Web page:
Last week was fairly uneventful from a market data perspective, as all eyes continued to be glued on Washington and the almost constant coverage of the Trump administration. On the economic data side, the unemployment report confirmed the continued creation of new jobs. During January, 237,000 new jobs were added compared to an expectation of 175,000. Despite the strong gain in new jobs, the unemployment rate ticked up by 0.1% to 4.8%, and average hourly earnings disappointed expectations by only increasing 0.1% versus an expected 0.3% increase. Stocks and bonds gained on the jobs report, as job growth without inflation helped support asset valuations.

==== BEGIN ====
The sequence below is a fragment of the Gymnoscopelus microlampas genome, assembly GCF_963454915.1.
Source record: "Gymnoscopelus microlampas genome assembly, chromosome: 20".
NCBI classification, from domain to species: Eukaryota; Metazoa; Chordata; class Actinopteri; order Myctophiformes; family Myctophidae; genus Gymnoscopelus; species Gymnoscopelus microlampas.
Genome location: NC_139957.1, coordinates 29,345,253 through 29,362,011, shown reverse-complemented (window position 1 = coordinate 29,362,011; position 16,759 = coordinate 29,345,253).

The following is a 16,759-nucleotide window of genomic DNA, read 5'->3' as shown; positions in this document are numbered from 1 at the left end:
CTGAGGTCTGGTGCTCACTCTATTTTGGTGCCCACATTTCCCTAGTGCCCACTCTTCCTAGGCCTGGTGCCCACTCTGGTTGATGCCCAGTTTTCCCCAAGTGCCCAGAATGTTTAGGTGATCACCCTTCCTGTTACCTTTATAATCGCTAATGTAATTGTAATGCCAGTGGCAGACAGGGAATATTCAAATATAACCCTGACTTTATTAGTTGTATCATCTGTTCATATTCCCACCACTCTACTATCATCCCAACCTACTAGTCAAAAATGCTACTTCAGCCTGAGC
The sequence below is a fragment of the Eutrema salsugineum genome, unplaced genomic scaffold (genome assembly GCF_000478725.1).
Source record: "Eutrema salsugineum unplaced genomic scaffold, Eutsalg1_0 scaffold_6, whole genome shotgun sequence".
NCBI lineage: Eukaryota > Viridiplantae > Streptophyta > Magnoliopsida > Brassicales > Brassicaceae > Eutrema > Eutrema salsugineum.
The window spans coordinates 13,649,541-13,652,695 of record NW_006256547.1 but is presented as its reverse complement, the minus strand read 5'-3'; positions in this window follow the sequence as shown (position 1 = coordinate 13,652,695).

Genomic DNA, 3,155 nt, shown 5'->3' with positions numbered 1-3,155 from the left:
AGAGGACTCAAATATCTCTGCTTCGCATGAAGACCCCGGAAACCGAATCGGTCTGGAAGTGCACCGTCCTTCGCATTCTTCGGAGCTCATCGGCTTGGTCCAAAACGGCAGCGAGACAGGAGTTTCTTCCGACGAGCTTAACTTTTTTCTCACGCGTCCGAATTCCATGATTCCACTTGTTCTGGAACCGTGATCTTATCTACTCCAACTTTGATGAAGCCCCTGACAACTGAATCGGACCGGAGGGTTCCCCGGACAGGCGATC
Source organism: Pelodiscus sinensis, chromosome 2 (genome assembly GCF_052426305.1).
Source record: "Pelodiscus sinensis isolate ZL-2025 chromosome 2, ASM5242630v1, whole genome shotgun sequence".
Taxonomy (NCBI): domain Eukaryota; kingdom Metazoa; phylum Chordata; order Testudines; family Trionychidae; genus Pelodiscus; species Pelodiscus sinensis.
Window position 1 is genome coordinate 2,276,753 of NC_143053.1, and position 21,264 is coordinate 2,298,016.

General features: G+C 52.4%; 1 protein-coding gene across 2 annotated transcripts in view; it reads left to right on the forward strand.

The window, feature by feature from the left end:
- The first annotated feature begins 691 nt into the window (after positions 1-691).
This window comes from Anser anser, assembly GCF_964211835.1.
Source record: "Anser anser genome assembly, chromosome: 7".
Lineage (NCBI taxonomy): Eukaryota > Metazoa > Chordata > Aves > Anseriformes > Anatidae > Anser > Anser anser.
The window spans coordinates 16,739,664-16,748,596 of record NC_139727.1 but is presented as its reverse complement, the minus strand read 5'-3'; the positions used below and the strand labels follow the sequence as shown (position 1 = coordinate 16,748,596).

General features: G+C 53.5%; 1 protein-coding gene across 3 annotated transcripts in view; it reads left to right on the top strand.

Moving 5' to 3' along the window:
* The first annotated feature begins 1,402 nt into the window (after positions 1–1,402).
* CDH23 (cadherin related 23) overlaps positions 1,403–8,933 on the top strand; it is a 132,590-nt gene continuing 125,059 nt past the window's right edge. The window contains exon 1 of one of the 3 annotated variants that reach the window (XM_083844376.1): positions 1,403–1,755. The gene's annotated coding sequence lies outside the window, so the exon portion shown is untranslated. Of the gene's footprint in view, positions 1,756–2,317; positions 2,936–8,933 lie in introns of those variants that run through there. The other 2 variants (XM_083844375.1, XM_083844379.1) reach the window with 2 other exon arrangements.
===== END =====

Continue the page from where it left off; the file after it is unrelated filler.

Over the last several weeks, I have had numerous conversations with market participants who have expressed their concerns about the economy, equity valuations, geopolitical events, tax reform and corporate earnings. I tend to share these concerns and currently view U.S. stocks pricing in relatively positive outcomes on all of these fronts, which leads me to believe we have downside risk to the market.
With that said, over the years I have learned to always be skeptical of my opinions if they are consistent with the market consensus. Consensus expectations can be difficult to derive with precision, but they are essential to determining the risk with any one particular market view as it is potentially already priced into the market. This risk tends to be elevated when uncertainty is elevated. The more in-line with consensus expectations you tend to be, the greater the risk that markets will trade against your view. I am always somewhat skeptical of my own view when it is in-line with consensus, so I do think the potential for equity valuations to rise is greater than what is priced into the market currently.
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